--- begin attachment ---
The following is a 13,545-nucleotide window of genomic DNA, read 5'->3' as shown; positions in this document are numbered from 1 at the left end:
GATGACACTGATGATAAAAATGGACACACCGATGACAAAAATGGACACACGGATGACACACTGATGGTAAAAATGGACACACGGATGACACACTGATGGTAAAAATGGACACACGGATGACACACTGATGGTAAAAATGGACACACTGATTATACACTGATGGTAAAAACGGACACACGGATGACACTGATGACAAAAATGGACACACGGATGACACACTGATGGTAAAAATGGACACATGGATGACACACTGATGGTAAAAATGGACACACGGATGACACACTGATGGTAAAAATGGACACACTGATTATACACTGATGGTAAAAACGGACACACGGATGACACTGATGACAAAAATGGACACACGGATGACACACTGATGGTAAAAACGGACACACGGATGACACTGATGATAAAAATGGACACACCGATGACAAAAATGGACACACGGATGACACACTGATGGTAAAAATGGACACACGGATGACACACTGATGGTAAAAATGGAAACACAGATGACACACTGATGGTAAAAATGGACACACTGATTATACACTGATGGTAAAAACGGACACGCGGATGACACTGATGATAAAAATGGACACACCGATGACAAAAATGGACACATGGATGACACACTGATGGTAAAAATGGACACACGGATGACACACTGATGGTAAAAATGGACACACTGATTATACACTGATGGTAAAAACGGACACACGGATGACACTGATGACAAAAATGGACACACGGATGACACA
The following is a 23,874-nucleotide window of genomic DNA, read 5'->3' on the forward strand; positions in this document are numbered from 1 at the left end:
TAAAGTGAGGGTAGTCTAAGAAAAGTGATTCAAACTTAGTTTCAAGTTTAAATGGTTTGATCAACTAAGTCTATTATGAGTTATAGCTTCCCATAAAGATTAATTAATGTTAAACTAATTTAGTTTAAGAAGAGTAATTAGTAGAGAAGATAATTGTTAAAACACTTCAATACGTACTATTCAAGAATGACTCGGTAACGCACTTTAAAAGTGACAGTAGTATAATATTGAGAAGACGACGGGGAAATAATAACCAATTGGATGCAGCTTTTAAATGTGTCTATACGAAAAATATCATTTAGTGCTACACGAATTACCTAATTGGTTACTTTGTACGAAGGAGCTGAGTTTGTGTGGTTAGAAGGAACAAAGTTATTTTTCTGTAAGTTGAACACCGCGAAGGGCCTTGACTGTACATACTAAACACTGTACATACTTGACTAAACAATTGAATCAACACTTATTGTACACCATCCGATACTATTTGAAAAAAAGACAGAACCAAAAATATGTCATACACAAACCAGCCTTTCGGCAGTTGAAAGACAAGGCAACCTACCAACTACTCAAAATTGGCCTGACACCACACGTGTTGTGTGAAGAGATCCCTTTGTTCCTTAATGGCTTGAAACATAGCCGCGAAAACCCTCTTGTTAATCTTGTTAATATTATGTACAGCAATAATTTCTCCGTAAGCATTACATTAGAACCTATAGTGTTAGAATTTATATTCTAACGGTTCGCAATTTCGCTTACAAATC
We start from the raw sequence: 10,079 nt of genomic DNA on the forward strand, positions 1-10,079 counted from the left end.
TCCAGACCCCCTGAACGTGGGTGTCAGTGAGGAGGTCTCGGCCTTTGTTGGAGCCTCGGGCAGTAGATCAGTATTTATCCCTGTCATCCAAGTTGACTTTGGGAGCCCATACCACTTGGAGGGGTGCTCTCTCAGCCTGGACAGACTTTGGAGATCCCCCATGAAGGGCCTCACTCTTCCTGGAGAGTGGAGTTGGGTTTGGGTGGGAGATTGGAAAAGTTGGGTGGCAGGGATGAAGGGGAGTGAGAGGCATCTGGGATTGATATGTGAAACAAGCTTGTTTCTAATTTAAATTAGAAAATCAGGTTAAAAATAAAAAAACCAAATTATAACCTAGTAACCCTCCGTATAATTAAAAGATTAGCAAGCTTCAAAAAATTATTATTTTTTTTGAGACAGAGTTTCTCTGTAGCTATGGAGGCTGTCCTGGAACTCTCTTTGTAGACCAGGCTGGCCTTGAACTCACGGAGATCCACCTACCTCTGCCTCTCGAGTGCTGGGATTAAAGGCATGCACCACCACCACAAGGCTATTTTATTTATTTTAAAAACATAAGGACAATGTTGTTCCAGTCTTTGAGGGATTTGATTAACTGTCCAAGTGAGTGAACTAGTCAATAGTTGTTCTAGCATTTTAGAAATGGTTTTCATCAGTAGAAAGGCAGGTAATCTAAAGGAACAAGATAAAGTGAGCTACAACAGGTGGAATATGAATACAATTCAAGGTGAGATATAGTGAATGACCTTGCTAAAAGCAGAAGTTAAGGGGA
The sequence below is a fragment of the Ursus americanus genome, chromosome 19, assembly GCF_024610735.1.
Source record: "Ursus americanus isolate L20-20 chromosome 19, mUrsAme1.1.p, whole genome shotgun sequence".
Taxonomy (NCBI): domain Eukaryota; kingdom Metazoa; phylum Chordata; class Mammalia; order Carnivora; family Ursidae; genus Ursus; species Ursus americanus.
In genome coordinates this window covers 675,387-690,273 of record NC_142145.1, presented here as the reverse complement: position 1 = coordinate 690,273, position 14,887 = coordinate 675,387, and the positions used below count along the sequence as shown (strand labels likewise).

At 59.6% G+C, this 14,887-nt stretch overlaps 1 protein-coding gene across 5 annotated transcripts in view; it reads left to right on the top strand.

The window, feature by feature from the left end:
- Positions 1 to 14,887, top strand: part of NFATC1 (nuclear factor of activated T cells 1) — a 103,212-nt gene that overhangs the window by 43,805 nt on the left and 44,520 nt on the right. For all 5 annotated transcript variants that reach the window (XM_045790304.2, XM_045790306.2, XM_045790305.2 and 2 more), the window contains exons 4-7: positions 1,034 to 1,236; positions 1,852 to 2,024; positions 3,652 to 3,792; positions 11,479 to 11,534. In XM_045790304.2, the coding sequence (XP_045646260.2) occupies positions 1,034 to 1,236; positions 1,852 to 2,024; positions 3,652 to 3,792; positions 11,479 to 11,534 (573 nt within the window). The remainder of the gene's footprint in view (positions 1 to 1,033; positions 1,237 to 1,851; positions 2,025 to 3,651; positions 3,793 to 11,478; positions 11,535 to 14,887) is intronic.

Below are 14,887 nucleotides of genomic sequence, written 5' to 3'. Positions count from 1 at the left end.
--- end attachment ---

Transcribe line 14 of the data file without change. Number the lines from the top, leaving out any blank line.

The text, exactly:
Below are 14,887 nucleotides of genomic sequence, written 5' to 3'. Positions count from 1 at the left end.